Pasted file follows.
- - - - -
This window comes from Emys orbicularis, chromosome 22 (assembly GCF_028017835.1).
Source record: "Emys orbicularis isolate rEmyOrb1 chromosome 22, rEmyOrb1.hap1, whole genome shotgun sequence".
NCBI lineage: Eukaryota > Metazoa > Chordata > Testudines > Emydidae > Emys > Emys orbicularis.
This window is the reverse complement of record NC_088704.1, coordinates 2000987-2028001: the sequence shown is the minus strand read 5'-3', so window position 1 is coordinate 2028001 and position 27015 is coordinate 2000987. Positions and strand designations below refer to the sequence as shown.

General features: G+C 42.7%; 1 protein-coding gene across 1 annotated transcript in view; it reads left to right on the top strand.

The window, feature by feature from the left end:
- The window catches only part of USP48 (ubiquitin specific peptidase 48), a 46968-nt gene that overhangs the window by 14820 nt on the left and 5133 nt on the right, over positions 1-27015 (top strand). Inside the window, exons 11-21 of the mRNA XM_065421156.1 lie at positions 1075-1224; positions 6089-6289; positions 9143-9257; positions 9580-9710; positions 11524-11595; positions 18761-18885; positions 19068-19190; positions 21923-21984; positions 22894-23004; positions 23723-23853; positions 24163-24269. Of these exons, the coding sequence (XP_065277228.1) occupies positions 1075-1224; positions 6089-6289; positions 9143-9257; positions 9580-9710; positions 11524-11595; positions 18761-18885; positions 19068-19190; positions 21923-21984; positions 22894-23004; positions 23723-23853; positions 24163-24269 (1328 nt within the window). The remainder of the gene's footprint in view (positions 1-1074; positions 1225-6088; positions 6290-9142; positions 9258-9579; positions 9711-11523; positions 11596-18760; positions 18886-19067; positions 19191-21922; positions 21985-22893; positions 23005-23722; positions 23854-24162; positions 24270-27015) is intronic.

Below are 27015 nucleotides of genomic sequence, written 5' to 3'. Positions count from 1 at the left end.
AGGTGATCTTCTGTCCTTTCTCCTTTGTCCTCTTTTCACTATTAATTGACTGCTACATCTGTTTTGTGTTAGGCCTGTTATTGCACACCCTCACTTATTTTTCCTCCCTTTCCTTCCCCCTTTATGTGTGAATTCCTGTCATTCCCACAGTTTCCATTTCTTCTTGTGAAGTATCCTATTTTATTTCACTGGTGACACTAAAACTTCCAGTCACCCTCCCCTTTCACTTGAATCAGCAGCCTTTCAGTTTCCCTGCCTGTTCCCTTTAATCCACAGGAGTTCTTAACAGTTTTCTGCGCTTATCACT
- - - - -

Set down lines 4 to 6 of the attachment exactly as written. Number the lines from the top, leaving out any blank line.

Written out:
This window is the reverse complement of record NC_088704.1, coordinates 2000987-2028001: the sequence shown is the minus strand read 5'-3', so window position 1 is coordinate 2028001 and position 27015 is coordinate 2000987. Positions and strand designations below refer to the sequence as shown.

General features: G+C 42.7%; 1 protein-coding gene across 1 annotated transcript in view; it reads left to right on the top strand.

The window, feature by feature from the left end: